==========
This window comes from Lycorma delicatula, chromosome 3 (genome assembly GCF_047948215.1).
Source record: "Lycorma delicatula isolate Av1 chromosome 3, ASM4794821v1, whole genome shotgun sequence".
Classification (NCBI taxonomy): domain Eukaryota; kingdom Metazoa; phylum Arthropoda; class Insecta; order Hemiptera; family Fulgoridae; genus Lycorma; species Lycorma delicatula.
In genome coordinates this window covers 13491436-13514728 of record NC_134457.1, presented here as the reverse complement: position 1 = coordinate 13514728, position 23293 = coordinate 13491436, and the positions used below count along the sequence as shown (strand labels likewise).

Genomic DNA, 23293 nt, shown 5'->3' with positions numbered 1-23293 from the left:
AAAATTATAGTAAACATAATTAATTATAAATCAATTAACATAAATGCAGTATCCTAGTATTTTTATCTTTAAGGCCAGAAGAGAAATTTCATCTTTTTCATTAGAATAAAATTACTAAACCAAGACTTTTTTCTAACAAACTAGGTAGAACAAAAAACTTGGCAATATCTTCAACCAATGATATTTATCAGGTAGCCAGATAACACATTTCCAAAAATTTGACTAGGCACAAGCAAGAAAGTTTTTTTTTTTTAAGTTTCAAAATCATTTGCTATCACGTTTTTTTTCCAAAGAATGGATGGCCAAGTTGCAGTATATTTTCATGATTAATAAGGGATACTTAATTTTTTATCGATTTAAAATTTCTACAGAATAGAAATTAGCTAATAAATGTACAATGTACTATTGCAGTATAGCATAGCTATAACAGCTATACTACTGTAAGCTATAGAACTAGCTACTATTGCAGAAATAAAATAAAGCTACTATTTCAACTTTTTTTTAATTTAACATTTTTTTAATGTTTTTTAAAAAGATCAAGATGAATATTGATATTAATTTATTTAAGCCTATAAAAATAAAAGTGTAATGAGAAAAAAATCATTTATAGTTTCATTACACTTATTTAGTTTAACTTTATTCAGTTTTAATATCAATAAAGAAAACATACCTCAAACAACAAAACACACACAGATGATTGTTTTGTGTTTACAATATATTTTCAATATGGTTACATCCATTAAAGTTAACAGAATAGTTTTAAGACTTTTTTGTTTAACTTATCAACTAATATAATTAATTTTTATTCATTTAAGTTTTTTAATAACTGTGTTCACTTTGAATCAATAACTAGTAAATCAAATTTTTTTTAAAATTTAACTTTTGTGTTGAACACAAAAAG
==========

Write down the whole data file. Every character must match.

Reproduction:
This window comes from Lycorma delicatula, chromosome 3 (genome assembly GCF_047948215.1).
Source record: "Lycorma delicatula isolate Av1 chromosome 3, ASM4794821v1, whole genome shotgun sequence".
Classification (NCBI taxonomy): domain Eukaryota; kingdom Metazoa; phylum Arthropoda; class Insecta; order Hemiptera; family Fulgoridae; genus Lycorma; species Lycorma delicatula.
In genome coordinates this window covers 13491436-13514728 of record NC_134457.1, presented here as the reverse complement: position 1 = coordinate 13514728, position 23293 = coordinate 13491436, and the positions used below count along the sequence as shown (strand labels likewise).

Genomic DNA, 23293 nt, shown 5'->3' with positions numbered 1-23293 from the left:
AAAATTATAGTAAACATAATTAATTATAAATCAATTAACATAAATGCAGTATCCTAGTATTTTTATCTTTAAGGCCAGAAGAGAAATTTCATCTTTTTCATTAGAATAAAATTACTAAACCAAGACTTTTTTCTAACAAACTAGGTAGAACAAAAAACTTGGCAATATCTTCAACCAATGATATTTATCAGGTAGCCAGATAACACATTTCCAAAAATTTGACTAGGCACAAGCAAGAAAGTTTTTTTTTTTTAAGTTTCAAAATCATTTGCTATCACGTTTTTTTTCCAAAGAATGGATGGCCAAGTTGCAGTATATTTTCATGATTAATAAGGGATACTTAATTTTTTATCGATTTAAAATTTCTACAGAATAGAAATTAGCTAATAAATGTACAATGTACTATTGCAGTATAGCATAGCTATAACAGCTATACTACTGTAAGCTATAGAACTAGCTACTATTGCAGAAATAAAATAAAGCTACTATTTCAACTTTTTTTTAATTTAACATTTTTTTAATGTTTTTTAAAAAGATCAAGATGAATATTGATATTAATTTATTTAAGCCTATAAAAATAAAAGTGTAATGAGAAAAAAATCATTTATAGTTTCATTACACTTATTTAGTTTAACTTTATTCAGTTTTAATATCAATAAAGAAAACATACCTCAAACAACAAAACACACACAGATGATTGTTTTGTGTTTACAATATATTTTCAATATGGTTACATCCATTAAAGTTAACAGAATAGTTTTAAGACTTTTTTGTTTAACTTATCAACTAATATAATTAATTTTTATTCATTTAAGTTTTTTAATAACTGTGTTCACTTTGAATCAATAACTAGTAAATCAAATTTTTTTTAAAATTTAACTTTTGTGTTGAACACAAAAAG